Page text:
UEA first years are paying en-suite prices for twin Ziggs accommodation

It will cost each student double what they were expecting to pay

New UEA students are struggling with accommodation before even arriving at university, as health and safety concerns have left several students in twin rooms paying double the normal price.

According to a post on UEA’s ‘Concrete confessions between UEA seshions’ page, several students have been assigned twin Ziggurat rooms which would usually be shared between two students with desks, beds and storage for both. Due to the coronavirus and concerns for social distancing, the rooms will not be shared and have been assigned to single students.

Despite this, the university have not maintained the usual shared price of £79.45, meaning each student must pay £158.85 a week: £40 more than a standard room in the ziggurats and double what is expected when applying for a twin room. This new price will see these students paying the same as those in en-suite accommodation despite having to share bathrooms with others in their flats.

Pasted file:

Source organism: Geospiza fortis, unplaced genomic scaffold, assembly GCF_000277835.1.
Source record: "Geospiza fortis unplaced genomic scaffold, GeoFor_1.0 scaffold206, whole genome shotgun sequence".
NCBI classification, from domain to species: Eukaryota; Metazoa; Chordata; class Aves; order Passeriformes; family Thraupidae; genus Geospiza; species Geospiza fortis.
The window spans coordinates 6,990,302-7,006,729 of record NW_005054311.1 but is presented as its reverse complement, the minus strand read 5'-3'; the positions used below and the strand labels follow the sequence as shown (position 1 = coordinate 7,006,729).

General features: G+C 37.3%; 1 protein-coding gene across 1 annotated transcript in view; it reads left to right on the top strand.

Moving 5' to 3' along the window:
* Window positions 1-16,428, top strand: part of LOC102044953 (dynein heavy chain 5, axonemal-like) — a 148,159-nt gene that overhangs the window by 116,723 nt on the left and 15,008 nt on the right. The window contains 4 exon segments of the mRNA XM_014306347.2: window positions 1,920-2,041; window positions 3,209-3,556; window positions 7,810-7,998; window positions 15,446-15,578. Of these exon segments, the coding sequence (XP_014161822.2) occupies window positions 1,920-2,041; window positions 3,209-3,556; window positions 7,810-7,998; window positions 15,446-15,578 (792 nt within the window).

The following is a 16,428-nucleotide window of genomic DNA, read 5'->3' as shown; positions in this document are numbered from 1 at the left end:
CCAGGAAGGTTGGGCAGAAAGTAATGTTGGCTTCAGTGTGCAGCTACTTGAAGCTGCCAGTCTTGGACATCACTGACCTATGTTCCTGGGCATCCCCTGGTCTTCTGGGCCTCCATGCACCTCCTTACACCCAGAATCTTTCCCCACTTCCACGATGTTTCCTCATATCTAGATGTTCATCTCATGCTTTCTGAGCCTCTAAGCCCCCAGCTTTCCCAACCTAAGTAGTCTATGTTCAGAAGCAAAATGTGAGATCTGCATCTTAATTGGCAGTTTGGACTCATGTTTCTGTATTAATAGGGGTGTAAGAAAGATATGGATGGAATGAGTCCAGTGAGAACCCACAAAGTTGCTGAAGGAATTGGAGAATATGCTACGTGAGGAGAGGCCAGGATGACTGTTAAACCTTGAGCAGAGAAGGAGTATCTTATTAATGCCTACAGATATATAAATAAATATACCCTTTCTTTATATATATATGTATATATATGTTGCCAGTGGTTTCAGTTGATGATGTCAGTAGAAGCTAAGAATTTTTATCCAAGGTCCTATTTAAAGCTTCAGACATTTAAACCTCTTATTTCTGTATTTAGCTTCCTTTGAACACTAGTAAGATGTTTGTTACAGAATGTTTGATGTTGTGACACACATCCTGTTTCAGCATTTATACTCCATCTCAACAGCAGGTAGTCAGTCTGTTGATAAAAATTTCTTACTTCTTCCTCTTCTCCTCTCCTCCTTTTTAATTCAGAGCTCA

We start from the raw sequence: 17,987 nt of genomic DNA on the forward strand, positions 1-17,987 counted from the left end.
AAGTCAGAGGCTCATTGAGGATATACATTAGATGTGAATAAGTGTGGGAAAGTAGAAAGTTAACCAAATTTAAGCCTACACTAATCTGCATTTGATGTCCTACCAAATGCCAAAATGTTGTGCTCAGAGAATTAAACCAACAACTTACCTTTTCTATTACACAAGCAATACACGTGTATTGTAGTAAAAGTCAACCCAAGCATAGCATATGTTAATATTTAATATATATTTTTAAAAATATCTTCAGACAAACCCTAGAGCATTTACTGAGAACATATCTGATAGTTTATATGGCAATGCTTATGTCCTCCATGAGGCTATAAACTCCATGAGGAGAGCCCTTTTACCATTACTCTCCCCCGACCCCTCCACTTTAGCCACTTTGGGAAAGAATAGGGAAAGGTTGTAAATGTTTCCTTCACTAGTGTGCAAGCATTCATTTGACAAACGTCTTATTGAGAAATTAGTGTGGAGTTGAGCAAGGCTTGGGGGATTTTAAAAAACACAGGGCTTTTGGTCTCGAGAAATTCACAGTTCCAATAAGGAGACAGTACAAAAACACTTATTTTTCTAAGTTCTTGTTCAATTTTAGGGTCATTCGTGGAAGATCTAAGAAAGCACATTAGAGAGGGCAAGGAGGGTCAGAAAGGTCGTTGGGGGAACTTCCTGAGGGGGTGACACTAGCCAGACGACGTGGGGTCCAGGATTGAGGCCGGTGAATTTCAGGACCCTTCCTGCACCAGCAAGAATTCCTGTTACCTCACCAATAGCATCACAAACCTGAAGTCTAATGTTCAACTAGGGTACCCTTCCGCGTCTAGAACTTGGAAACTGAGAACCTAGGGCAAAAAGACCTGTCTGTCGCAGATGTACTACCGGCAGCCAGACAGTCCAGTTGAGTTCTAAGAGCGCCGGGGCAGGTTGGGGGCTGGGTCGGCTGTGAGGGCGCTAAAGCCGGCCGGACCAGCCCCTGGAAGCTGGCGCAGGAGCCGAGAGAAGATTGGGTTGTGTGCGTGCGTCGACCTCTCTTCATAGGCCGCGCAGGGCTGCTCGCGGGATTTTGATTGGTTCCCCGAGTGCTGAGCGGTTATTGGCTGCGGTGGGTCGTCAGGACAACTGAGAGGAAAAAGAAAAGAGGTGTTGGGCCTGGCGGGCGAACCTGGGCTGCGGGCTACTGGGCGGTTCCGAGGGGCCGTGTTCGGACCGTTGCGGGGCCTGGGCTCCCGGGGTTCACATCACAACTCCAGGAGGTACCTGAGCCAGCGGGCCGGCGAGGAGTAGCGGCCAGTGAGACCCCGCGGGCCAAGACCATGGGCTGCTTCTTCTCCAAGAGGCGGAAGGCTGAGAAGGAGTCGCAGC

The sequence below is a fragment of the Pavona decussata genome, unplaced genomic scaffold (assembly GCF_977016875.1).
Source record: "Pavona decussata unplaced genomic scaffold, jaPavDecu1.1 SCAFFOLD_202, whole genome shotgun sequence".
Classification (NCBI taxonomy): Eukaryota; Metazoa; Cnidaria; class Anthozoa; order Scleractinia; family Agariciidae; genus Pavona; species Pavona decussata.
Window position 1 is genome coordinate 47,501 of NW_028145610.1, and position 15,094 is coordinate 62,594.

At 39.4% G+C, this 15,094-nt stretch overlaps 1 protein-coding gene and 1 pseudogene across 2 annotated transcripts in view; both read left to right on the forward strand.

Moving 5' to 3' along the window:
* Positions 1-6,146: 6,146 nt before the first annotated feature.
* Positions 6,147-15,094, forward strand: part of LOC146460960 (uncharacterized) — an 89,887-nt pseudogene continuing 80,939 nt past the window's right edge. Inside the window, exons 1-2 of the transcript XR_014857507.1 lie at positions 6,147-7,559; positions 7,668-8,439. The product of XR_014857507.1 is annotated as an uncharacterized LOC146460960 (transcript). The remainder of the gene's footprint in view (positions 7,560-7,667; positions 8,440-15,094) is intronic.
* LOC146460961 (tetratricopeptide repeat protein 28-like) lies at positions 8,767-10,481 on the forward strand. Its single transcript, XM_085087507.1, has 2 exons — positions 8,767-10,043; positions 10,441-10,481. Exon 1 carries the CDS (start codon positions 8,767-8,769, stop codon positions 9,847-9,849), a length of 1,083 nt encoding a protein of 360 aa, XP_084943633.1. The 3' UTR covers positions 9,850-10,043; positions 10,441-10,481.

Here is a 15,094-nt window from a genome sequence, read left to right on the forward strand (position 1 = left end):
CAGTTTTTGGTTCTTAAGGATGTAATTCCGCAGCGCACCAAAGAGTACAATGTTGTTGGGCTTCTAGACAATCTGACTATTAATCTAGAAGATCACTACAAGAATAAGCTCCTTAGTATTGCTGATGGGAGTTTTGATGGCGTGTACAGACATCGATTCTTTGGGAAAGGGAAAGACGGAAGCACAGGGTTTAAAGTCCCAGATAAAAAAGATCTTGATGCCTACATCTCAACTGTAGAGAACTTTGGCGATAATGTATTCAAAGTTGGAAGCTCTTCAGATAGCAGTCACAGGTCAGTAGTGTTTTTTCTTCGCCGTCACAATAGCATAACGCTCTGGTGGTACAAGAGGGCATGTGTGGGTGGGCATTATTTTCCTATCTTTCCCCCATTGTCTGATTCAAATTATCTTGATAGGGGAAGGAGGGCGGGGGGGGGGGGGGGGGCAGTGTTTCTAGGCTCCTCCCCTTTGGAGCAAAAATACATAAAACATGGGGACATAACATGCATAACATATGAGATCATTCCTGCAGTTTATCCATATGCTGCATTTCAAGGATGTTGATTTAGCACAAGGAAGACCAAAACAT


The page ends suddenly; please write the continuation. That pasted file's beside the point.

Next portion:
To add to the controversy, according to the post, many students who have found themselves in this situation had only put a twin Ziggurat room as their last accommodation choice or hadn’t listed it at all. Of course, the Ziggs have a reputation of being a fun and lively halls as well as being in a prime campus location, but they’re also one of the most affordable choices.

When asked to comment a university spokesperson said: “We have written to those students with concerns and explained that the price is the equivalent for an en-suite room and therefore reflects the significant amount of extra floor space.”

They assured any unhappy students would receive help finding other accommodation and continued to say: “It wouldn’t be fair to students in other Standard Ziggurat accommodation to charge a cheaper rate for these particular rooms.”

Is the extra floor space really worth the price? Those who have been effected to do not think so. The author of the original post has now started an online petition asking the university to lower the price which can be found here.